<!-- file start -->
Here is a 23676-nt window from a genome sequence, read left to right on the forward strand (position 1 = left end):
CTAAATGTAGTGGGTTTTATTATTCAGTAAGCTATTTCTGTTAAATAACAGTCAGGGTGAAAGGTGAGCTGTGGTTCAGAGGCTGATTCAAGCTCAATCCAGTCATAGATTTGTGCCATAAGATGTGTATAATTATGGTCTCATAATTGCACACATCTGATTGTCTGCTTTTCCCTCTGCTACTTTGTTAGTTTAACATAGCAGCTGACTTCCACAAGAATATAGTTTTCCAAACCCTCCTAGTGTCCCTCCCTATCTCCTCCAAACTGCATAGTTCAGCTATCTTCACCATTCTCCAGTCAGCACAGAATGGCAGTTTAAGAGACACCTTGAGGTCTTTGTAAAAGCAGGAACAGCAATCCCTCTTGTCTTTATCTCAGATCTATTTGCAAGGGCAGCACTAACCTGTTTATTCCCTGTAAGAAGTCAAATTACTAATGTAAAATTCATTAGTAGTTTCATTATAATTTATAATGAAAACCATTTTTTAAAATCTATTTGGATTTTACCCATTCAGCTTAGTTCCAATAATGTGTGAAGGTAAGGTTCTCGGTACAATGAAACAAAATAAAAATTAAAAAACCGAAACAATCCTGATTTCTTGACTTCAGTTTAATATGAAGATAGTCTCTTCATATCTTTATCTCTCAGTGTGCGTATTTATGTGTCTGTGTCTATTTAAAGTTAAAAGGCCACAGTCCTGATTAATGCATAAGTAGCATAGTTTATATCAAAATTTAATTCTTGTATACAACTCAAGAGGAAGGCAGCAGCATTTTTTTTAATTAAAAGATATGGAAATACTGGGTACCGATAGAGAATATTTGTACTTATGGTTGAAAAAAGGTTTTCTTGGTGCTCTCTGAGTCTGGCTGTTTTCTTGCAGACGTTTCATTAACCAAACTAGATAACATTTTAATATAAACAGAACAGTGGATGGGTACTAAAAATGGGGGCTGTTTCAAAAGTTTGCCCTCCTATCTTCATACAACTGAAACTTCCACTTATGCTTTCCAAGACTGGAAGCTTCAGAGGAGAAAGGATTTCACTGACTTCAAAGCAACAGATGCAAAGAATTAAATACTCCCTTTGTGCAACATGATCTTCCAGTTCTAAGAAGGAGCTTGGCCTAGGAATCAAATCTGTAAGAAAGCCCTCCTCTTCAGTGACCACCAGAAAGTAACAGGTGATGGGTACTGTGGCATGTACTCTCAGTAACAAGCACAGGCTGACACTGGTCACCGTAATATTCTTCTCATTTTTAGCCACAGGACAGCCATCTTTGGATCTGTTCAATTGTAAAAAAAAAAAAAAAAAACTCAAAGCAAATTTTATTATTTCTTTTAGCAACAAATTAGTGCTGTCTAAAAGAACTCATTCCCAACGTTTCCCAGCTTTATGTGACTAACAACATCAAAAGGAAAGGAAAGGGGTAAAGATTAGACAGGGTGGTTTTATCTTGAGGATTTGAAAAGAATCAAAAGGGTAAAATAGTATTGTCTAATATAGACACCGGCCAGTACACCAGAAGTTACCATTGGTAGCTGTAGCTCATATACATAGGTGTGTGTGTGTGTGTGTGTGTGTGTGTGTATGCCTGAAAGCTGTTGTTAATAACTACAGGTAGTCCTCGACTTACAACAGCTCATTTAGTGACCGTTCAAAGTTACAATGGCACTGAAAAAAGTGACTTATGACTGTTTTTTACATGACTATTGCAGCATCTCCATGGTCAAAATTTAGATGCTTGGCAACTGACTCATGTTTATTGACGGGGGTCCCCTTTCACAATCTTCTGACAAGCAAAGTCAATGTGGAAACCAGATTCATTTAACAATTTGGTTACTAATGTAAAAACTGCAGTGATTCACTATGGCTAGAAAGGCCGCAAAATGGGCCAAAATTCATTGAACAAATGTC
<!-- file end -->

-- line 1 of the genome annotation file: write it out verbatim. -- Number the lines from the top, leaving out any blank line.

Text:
Here is a 23676-nt window from a genome sequence, read left to right on the forward strand (position 1 = left end):